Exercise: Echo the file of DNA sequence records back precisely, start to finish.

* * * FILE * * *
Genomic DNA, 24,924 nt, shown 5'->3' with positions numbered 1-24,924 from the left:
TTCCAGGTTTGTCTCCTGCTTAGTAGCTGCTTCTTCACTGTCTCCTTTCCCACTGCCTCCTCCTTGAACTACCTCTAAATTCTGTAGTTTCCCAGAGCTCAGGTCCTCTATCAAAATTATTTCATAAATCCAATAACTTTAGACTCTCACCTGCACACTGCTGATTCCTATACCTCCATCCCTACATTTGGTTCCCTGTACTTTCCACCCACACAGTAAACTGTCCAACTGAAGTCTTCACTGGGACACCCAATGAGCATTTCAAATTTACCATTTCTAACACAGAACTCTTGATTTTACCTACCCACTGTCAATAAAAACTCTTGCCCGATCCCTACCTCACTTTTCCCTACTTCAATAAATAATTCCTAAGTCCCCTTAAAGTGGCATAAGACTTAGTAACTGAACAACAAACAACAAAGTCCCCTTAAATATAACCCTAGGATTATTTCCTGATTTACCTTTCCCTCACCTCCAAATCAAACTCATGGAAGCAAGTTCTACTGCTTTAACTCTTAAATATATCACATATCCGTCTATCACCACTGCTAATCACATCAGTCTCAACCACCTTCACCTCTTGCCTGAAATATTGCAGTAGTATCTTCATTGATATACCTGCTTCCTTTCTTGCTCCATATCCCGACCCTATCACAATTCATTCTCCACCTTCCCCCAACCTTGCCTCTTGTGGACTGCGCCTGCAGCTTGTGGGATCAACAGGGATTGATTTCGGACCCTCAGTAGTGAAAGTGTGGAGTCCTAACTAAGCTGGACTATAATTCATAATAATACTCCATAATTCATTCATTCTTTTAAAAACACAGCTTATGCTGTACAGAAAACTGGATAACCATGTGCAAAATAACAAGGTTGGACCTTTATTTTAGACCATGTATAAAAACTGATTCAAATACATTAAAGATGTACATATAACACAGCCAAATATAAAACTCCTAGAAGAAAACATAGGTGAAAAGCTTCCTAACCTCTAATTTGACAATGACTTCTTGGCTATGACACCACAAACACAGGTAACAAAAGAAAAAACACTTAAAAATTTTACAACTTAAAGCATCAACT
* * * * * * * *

Genomic DNA, 24,924 nt, shown 5'->3' with positions numbered 1-24,924 from the left:
TTCCAGGTTTGTCTCCTGCTTAGTAGCTGCTTCTTCACTGTCTCCTTTCCCACTGCCTCCTCCTTGAACTACCTCTAAATTCTGTAGTTTCCCAGAGCTCAGGTCCTCTATCAAAATTATTTCATAAATCCAATAACTTTAGACTCTCACCTGCACACTGCTGATTCCTATACCTCCATCCCTACATTTGGTTCCCTGTACTTTCCACCCACACAGTAAACTGTCCAACTGAAGTCTTCACTGGGACACCCAATGAGCATTTCAAATTTACCATTTCTAACACAGAACTCTTGATTTTACCTACCCACTGTCAATAAAAACTCTTGCCCGATCCCTACCTCACTTTTCCCTACTTCAATAAATAATTCCTAAGTCCCCTTAAAGTGGCATAAGACTTAGTAACTGAACAACAAACAACAAAGTCCCCTTAAATATAACCCTAGGATTATTTCCTGATTTACCTTTCCCTCACCTCCAAATCAAACTCATGGAAGCAAGTTCTACTGCTTTAACTCTTAAATATATCACATATCCGTCTATCACCACTGCTAATCACATCAGTCTCAACCACCTTCACCTCTTGCCTGAAATATTGCAGTAGTATCTTCATTGATATACCTGCTTCCTTTCTTGCTCCATATCCCGACCCTATCACAATTCATTCTCCACCTTCCCCCAACCTTGCCTCTTGTGGACTGCGCCTGCAGCTTGTGGGATCAACAGGGATTGATTTCGGACCCTCAGTAGTGAAAGTGTGGAGTCCTAACTAAGCTGGACTATAATTCATAATAATACTCCATAATTCATTCATTCTTTTAAAAACACAGCTTATGCTGTACAGAAAACTGGATAACCATGTGCAAAATAACAAGGTTGGACCTTTATTTTAGACCATGTATAAAAACTGATTCAAATACATTAAAGATGTACATATAACACAGCCAAATATAAAACTCCTAGAAGAAAACATAGGTGAAAAGCTTCCTAACCTCTAATTTGACAATGACTTCTTGGCTATGACACCACAAACACAGGTAACAAAAGAAAAAACACTTAAAAATTTTACAACTTAAAGCATCAACT